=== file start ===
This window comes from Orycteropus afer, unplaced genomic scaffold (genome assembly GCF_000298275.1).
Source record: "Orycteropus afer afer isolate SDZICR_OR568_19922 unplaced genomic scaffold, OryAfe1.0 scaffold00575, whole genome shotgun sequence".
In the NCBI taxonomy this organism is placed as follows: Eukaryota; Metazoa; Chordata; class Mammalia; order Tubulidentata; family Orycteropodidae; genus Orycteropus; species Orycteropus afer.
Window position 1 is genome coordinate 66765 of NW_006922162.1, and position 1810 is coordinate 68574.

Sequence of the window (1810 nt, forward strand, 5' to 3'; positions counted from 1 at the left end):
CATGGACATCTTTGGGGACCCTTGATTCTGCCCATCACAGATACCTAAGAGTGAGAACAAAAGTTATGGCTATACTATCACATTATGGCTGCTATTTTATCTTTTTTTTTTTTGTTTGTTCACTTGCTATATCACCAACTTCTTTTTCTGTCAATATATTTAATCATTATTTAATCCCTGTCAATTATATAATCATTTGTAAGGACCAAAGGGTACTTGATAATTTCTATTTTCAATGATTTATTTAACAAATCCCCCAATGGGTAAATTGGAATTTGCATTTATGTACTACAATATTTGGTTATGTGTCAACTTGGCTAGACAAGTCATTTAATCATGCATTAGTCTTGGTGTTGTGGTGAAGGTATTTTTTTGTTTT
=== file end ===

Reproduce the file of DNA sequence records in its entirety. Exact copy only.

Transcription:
This window comes from Orycteropus afer, unplaced genomic scaffold (genome assembly GCF_000298275.1).
Source record: "Orycteropus afer afer isolate SDZICR_OR568_19922 unplaced genomic scaffold, OryAfe1.0 scaffold00575, whole genome shotgun sequence".
In the NCBI taxonomy this organism is placed as follows: Eukaryota; Metazoa; Chordata; class Mammalia; order Tubulidentata; family Orycteropodidae; genus Orycteropus; species Orycteropus afer.
Window position 1 is genome coordinate 66765 of NW_006922162.1, and position 1810 is coordinate 68574.

Sequence of the window (1810 nt, forward strand, 5' to 3'; positions counted from 1 at the left end):
CATGGACATCTTTGGGGACCCTTGATTCTGCCCATCACAGATACCTAAGAGTGAGAACAAAAGTTATGGCTATACTATCACATTATGGCTGCTATTTTATCTTTTTTTTTTTTGTTTGTTCACTTGCTATATCACCAACTTCTTTTTCTGTCAATATATTTAATCATTATTTAATCCCTGTCAATTATATAATCATTTGTAAGGACCAAAGGGTACTTGATAATTTCTATTTTCAATGATTTATTTAACAAATCCCCCAATGGGTAAATTGGAATTTGCATTTATGTACTACAATATTTGGTTATGTGTCAACTTGGCTAGACAAGTCATTTAATCATGCATTAGTCTTGGTGTTGTGGTGAAGGTATTTTTTTGTTTT